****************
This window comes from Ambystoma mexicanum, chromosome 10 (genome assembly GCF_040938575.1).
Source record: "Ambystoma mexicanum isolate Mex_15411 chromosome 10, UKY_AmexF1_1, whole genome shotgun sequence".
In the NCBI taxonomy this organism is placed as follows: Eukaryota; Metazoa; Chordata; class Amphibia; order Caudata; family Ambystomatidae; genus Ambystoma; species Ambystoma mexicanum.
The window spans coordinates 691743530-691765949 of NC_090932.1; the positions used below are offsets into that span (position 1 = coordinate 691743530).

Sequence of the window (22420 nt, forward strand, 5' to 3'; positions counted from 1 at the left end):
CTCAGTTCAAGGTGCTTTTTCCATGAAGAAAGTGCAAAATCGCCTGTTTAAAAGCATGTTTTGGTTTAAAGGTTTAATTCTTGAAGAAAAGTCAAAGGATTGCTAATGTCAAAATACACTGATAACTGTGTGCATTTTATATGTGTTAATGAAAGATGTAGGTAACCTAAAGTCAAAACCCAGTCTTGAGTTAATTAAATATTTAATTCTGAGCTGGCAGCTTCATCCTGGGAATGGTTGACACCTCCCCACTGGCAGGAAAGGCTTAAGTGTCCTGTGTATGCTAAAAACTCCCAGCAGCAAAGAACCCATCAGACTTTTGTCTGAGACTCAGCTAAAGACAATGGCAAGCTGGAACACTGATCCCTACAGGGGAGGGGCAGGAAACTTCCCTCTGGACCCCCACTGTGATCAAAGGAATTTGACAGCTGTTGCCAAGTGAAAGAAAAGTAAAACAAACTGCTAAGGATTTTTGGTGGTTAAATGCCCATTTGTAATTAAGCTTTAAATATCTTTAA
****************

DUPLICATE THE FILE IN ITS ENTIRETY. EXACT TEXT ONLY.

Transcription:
This window comes from Ambystoma mexicanum, chromosome 10 (genome assembly GCF_040938575.1).
Source record: "Ambystoma mexicanum isolate Mex_15411 chromosome 10, UKY_AmexF1_1, whole genome shotgun sequence".
In the NCBI taxonomy this organism is placed as follows: Eukaryota; Metazoa; Chordata; class Amphibia; order Caudata; family Ambystomatidae; genus Ambystoma; species Ambystoma mexicanum.
The window spans coordinates 691743530-691765949 of NC_090932.1; the positions used below are offsets into that span (position 1 = coordinate 691743530).

Sequence of the window (22420 nt, forward strand, 5' to 3'; positions counted from 1 at the left end):
CTCAGTTCAAGGTGCTTTTTCCATGAAGAAAGTGCAAAATCGCCTGTTTAAAAGCATGTTTTGGTTTAAAGGTTTAATTCTTGAAGAAAAGTCAAAGGATTGCTAATGTCAAAATACACTGATAACTGTGTGCATTTTATATGTGTTAATGAAAGATGTAGGTAACCTAAAGTCAAAACCCAGTCTTGAGTTAATTAAATATTTAATTCTGAGCTGGCAGCTTCATCCTGGGAATGGTTGACACCTCCCCACTGGCAGGAAAGGCTTAAGTGTCCTGTGTATGCTAAAAACTCCCAGCAGCAAAGAACCCATCAGACTTTTGTCTGAGACTCAGCTAAAGACAATGGCAAGCTGGAACACTGATCCCTACAGGGGAGGGGCAGGAAACTTCCCTCTGGACCCCCACTGTGATCAAAGGAATTTGACAGCTGTTGCCAAGTGAAAGAAAAGTAAAACAAACTGCTAAGGATTTTTGGTGGTTAAATGCCCATTTGTAATTAAGCTTTAAATATCTTTAA